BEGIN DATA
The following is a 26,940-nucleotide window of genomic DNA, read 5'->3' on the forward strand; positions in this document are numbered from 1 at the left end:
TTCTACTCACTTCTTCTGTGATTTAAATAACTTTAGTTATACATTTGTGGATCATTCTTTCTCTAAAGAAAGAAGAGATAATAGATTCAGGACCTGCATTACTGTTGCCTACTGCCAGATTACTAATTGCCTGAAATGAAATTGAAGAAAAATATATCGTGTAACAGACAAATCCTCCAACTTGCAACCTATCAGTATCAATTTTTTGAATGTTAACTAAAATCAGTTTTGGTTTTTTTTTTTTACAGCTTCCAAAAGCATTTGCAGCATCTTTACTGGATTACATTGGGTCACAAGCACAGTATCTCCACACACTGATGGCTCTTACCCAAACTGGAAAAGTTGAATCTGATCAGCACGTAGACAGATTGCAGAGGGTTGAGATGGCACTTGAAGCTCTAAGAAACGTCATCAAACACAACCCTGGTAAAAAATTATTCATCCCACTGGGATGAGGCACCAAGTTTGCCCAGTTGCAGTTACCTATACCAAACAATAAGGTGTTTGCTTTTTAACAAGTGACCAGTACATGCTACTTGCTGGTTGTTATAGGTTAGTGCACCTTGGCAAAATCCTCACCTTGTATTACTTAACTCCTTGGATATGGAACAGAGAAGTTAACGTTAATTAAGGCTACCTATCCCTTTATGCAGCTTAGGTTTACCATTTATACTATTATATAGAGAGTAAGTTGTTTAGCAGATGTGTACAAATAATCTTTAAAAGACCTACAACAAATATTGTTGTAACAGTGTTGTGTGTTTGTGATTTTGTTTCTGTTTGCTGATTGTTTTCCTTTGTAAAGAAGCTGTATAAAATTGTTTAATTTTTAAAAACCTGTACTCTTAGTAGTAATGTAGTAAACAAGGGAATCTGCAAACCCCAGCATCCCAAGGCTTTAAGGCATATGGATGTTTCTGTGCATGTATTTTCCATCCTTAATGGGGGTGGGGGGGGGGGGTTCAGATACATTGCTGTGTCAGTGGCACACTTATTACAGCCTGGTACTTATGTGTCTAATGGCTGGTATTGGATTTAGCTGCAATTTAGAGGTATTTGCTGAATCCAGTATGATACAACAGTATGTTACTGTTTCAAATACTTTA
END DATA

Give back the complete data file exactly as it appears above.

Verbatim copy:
The following is a 26,940-nucleotide window of genomic DNA, read 5'->3' on the forward strand; positions in this document are numbered from 1 at the left end:
TTCTACTCACTTCTTCTGTGATTTAAATAACTTTAGTTATACATTTGTGGATCATTCTTTCTCTAAAGAAAGAAGAGATAATAGATTCAGGACCTGCATTACTGTTGCCTACTGCCAGATTACTAATTGCCTGAAATGAAATTGAAGAAAAATATATCGTGTAACAGACAAATCCTCCAACTTGCAACCTATCAGTATCAATTTTTTGAATGTTAACTAAAATCAGTTTTGGTTTTTTTTTTTTACAGCTTCCAAAAGCATTTGCAGCATCTTTACTGGATTACATTGGGTCACAAGCACAGTATCTCCACACACTGATGGCTCTTACCCAAACTGGAAAAGTTGAATCTGATCAGCACGTAGACAGATTGCAGAGGGTTGAGATGGCACTTGAAGCTCTAAGAAACGTCATCAAACACAACCCTGGTAAAAAATTATTCATCCCACTGGGATGAGGCACCAAGTTTGCCCAGTTGCAGTTACCTATACCAAACAATAAGGTGTTTGCTTTTTAACAAGTGACCAGTACATGCTACTTGCTGGTTGTTATAGGTTAGTGCACCTTGGCAAAATCCTCACCTTGTATTACTTAACTCCTTGGATATGGAACAGAGAAGTTAACGTTAATTAAGGCTACCTATCCCTTTATGCAGCTTAGGTTTACCATTTATACTATTATATAGAGAGTAAGTTGTTTAGCAGATGTGTACAAATAATCTTTAAAAGACCTACAACAAATATTGTTGTAACAGTGTTGTGTGTTTGTGATTTTGTTTCTGTTTGCTGATTGTTTTCCTTTGTAAAGAAGCTGTATAAAATTGTTTAATTTTTAAAAACCTGTACTCTTAGTAGTAATGTAGTAAACAAGGGAATCTGCAAACCCCAGCATCCCAAGGCTTTAAGGCATATGGATGTTTCTGTGCATGTATTTTCCATCCTTAATGGGGGTGGGGGGGGGGGGTTCAGATACATTGCTGTGTCAGTGGCACACTTATTACAGCCTGGTACTTATGTGTCTAATGGCTGGTATTGGATTTAGCTGCAATTTAGAGGTATTTGCTGAATCCAGTATGATACAACAGTATGTTACTGTTTCAAATACTTTA